I certainly don't know if this is a fair assessment, but i thought to my self where the line is drawn on commenting on such sensitive points on a highly classified aircraft from a allied nation. Is it considered good form among allied nations? He certainly bragged a lot. Having seen the F-16 defeat the Eurofighter i don't know how much emphasis that should be placed on this. However, the F-22 may not be so invincible as claimed in a close in fight.
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Unread post14 Sep 2012, 15:32

Is anyone really surprised the Eurofighter can give the F-22 a run for its money in a dogfight? It's small, nimble, almost half the weight, and specifically designed to be a dogfighter. The F-22, on the other hand, was designed to send an AIM-120 up your nose from a long way off before you even knew it was there. This is not at all to say the F-22 is not a dogfigter, but merely that it was not it's specific design focus.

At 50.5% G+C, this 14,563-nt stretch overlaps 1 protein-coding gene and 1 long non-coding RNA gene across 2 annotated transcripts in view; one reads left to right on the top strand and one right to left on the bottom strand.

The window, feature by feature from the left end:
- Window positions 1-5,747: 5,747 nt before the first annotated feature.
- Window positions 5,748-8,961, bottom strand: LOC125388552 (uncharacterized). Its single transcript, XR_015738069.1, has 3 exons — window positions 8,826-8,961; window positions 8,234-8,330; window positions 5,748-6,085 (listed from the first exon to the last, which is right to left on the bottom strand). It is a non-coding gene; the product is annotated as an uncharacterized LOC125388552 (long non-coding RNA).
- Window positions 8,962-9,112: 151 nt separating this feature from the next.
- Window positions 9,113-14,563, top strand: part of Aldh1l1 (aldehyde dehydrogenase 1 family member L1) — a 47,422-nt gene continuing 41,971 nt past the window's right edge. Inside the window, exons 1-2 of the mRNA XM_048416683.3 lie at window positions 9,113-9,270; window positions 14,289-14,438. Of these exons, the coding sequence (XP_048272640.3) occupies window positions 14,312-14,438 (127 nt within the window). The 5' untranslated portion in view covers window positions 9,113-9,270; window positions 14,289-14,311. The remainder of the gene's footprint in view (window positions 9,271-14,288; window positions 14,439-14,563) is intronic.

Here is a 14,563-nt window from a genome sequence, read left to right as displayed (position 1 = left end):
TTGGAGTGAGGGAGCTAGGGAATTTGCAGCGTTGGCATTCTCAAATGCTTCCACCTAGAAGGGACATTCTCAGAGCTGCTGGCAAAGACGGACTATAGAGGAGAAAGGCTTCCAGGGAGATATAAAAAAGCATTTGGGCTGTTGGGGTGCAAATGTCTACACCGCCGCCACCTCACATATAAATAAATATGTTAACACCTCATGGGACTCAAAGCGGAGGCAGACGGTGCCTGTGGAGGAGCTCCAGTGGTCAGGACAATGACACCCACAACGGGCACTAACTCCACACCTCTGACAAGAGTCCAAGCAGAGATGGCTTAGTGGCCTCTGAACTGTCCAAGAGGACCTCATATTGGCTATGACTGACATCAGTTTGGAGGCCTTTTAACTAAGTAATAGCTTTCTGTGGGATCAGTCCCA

The only thing "disturbing" I see here is that the Eurofighter costs almost 80% of what the F-22 does, at a staggering 90 million euros, and delivers on less than half of the useful combat capability. (Read no AESA radar, external weapons storage, and the inability to operate in a high threat environment.)
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Unread post14 Sep 2012, 15:52

durahawk wrote:Is anyone really surprised the Eurofighter can give the F-22 a run for its money in a dogfight?


I'm not surprised that the Euro-fighter flown in a clean configuration by some of the most well trained Western pilots who's very purpose at the time was to upstage the Raptor actually managed to perform half decently in staged and very specific circumstances.